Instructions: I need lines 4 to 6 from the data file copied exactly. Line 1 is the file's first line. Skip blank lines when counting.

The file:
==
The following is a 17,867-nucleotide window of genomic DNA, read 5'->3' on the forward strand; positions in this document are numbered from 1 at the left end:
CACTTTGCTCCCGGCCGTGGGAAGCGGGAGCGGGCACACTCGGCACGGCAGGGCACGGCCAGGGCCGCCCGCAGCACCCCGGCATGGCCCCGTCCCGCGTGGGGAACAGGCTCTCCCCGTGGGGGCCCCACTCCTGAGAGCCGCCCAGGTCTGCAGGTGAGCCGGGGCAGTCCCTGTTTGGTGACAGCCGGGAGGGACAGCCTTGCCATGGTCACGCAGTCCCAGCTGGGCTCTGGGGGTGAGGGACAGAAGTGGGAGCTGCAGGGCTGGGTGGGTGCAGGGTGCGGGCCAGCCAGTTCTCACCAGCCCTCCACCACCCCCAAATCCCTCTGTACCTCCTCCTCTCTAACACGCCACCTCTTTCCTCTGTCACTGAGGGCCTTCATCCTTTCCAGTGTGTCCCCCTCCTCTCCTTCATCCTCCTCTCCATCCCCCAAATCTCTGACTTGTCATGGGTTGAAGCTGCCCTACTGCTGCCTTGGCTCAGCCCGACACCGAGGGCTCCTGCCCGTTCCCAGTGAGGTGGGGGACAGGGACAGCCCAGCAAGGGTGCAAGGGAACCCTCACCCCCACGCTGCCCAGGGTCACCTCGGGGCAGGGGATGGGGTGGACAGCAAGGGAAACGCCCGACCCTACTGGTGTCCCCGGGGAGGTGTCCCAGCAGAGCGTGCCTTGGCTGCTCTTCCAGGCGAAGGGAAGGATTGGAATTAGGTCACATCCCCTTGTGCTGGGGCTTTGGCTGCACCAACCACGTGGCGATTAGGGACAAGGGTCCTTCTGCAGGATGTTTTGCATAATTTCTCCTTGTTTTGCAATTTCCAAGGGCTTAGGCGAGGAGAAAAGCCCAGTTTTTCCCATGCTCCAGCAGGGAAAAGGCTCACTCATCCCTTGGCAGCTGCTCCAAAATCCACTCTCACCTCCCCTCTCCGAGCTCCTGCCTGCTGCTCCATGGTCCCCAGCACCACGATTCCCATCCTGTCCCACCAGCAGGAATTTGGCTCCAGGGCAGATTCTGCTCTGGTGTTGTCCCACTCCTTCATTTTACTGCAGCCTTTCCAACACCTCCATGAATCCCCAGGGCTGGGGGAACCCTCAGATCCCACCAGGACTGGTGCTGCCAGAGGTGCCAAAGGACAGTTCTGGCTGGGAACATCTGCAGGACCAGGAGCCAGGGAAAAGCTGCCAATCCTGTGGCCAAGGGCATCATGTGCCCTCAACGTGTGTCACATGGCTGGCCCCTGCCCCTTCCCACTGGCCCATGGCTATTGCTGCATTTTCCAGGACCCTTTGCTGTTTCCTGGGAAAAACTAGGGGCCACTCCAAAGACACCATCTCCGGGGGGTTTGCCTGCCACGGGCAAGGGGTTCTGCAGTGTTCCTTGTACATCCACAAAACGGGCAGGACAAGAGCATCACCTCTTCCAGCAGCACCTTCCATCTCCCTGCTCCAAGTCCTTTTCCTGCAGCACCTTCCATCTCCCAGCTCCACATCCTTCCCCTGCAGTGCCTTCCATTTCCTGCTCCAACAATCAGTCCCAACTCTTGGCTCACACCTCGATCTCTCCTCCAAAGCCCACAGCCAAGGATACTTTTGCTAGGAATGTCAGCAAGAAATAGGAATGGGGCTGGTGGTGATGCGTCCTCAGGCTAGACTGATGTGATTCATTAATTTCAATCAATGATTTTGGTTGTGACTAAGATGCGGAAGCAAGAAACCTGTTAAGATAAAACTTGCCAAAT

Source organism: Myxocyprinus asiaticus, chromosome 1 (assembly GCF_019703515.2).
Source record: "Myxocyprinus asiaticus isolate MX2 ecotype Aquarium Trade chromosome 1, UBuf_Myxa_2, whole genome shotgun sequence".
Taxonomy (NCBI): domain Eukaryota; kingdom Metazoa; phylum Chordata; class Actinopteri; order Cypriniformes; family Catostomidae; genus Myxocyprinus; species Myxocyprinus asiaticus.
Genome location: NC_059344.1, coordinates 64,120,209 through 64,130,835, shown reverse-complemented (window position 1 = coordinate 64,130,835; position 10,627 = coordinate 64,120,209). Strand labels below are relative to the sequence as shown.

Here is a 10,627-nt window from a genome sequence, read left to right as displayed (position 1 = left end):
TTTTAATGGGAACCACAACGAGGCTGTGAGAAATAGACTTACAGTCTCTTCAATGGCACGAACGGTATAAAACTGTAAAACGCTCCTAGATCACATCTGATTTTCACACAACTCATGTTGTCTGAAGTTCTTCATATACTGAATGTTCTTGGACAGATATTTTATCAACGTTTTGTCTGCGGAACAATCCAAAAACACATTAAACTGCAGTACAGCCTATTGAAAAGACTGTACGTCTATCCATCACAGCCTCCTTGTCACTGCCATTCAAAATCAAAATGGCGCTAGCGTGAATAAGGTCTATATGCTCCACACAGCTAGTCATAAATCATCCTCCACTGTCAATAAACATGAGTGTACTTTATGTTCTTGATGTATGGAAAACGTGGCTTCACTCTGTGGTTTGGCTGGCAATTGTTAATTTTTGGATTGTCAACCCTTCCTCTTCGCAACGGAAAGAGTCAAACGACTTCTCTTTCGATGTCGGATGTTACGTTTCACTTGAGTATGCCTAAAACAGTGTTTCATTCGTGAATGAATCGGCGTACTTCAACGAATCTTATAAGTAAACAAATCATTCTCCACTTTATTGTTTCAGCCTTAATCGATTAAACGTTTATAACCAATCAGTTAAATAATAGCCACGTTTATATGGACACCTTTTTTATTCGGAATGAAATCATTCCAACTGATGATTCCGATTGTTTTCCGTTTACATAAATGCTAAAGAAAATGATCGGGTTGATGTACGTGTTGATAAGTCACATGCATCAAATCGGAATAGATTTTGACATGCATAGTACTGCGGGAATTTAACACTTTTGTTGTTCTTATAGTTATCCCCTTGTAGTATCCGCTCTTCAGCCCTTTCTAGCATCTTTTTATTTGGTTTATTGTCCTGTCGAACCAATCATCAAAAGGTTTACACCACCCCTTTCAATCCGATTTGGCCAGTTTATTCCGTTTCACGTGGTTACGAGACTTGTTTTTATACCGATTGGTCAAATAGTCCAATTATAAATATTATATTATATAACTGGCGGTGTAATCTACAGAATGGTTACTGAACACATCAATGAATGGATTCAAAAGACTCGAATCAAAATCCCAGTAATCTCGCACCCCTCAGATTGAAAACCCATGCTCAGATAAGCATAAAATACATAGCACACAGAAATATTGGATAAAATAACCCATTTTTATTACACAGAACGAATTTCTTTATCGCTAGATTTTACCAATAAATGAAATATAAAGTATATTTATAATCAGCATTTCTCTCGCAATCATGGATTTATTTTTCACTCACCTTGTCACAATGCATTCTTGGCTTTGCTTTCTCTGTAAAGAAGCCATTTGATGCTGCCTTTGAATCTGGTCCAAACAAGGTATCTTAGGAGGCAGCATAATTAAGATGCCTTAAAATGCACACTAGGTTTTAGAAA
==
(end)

Source record: "Myxocyprinus asiaticus isolate MX2 ecotype Aquarium Trade chromosome 1, UBuf_Myxa_2, whole genome shotgun sequence".
Taxonomy (NCBI): domain Eukaryota; kingdom Metazoa; phylum Chordata; class Actinopteri; order Cypriniformes; family Catostomidae; genus Myxocyprinus; species Myxocyprinus asiaticus.
Genome location: NC_059344.1, coordinates 64,120,209 through 64,130,835, shown reverse-complemented (window position 1 = coordinate 64,130,835; position 10,627 = coordinate 64,120,209). Strand labels below are relative to the sequence as shown.